The defendant next argues that reversible error was committed in refusing to allow testimony of a similar act in time, place, and modus operandi that did not involve the defendant. During the trial, defense counsel submitted an amended list of witnesses, including Irene and Robert Miroballi, who were also involved in a shooting incident on June 13. The defense counsel sought to establish by the testimony of the additional witnesses that the person who shot at the Miroballis was also the same person who shot at the Andersons. The trial court sustained the State's motion to strike the amended list ruling that the testimony of the witnesses was not probative. However, defense counsel was allowed to make an offer of proof.

The offer of proof reflected that the evidence technicians recovered a copper-jacketed fragment which was determined to be a .45-caliber core from the Miroballis' car. The offer also established that Irene and Robert Miroballi were involved in a shooting incident in the general vicinity of the Anderson shooting about an hour later and that they were shot at by a man in a manner similar to the Anderson incident. The assailant held a gun with both hands and shot at the Miroballis while they were in their car. The Miroballis would have testified that the man who shot at them was definitely not the defendant.

• 3 The trial court may reject the evidence which the court determines to be of little probative value because of its remoteness, uncertainty or conjectural nature. (People v. Gardner (1977), 47 Ill. App.3d 529, 362 N.E.2d 14.) Here, the trial court ruled that the testimony of the Miroballis and the evidence technicians about the shooting incident had little probative value. The attack on the Miroballis was too remote, occurring an hour after the attack on the Andersons, in addition to being several blocks from the incident in question. Under the circumstances the two incidents did not present any peculiar and distinctive feature common to both attacks. (People v. Therriault (1976), 42 Ill. App.3d 876, 356 N.E.2d 999.) Given the lapse of time and the dissimilarity between the parties, the locations and the circumstances involved, we find no significant connection between the two occurrences. See People v. Durr (1978), 58 Ill. App.3d 525, 374 N.E.2d 873; People v. Velillari (1980), 84 Ill. App.3d 333, 405 N.E.2d 466.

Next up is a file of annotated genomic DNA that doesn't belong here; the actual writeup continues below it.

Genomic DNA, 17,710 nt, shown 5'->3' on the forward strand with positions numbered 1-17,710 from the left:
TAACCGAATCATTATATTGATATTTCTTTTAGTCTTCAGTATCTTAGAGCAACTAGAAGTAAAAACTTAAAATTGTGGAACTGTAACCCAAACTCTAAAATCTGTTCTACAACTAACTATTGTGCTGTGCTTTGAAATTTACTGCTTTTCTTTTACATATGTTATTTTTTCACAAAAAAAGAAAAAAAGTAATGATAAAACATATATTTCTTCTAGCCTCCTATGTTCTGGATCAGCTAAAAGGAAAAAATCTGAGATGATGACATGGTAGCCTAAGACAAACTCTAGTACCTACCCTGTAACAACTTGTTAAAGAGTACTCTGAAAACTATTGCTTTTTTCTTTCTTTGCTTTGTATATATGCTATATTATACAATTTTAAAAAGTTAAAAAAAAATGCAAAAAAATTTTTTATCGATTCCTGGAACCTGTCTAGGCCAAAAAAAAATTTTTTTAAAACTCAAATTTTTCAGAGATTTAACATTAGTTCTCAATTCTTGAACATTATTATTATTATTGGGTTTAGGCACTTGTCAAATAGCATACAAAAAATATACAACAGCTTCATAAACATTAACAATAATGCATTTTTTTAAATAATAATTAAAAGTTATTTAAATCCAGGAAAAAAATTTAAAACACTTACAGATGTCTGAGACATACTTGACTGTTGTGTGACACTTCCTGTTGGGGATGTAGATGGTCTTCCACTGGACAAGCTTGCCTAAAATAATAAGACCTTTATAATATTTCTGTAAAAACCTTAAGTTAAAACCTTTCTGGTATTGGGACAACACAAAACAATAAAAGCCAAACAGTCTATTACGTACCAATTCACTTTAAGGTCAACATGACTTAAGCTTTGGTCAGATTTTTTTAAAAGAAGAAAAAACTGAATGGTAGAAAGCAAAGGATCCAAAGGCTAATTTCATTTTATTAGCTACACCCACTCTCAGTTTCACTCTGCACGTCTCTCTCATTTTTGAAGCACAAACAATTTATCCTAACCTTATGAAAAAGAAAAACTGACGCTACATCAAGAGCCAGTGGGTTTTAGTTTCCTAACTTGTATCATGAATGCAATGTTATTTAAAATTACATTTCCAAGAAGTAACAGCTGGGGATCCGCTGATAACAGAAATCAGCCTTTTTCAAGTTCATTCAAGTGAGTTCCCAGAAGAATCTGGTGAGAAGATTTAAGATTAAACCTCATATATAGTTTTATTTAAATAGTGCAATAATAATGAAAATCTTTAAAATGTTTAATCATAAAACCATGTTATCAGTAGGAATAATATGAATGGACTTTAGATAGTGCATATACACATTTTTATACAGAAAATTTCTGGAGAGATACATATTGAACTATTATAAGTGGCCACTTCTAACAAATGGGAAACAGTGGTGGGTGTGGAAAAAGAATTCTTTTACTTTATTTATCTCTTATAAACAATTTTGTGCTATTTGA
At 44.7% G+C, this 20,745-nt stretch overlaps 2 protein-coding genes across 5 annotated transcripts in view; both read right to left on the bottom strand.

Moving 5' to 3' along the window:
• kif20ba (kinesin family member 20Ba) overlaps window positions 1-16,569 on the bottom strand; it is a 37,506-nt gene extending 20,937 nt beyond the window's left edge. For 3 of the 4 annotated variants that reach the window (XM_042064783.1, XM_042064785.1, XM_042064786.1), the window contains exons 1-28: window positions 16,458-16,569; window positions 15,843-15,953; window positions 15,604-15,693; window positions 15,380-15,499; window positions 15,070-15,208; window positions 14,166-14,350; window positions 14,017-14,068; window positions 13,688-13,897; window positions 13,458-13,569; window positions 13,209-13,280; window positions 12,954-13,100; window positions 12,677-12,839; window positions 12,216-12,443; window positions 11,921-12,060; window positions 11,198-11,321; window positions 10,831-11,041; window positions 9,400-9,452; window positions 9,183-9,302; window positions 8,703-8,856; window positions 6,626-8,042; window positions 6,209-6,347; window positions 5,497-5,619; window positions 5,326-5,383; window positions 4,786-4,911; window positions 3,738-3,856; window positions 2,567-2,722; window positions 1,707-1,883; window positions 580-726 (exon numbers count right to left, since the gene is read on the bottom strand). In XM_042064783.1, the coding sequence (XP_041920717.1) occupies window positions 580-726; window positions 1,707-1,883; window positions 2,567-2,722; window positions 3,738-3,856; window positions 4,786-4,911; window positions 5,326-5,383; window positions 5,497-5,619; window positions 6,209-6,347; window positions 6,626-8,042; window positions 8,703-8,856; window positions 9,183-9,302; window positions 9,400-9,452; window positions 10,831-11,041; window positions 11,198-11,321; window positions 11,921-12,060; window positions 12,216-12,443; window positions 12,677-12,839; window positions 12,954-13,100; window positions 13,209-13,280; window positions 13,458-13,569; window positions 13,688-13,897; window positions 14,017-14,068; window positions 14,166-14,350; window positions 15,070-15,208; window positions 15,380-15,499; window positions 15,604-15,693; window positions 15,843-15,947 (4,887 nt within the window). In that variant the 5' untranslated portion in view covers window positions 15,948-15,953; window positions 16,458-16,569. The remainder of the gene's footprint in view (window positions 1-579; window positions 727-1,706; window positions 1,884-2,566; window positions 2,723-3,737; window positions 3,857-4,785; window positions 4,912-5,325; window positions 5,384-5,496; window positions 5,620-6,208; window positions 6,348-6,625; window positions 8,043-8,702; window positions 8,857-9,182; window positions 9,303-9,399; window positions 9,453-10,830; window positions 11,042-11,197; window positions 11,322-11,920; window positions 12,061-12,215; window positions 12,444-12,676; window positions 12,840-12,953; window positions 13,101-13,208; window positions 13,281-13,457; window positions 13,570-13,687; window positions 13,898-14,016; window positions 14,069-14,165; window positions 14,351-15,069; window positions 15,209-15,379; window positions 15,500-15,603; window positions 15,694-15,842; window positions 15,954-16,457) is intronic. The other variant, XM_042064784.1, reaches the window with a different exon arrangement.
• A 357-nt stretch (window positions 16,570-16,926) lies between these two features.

The above ruling of the trial court finds additional support in the record in that the testimony of the prosecution witnesses was sufficient to establish the defendant's guilt beyond a reasonable doubt. Leo and his daughter, Elizabeth Anderson, identified the clothes that the defendant wore that night. Their testimony also established that the defendant fired from the passenger's side of the car, killing Phyllis Anderson and wounding Leo Anderson.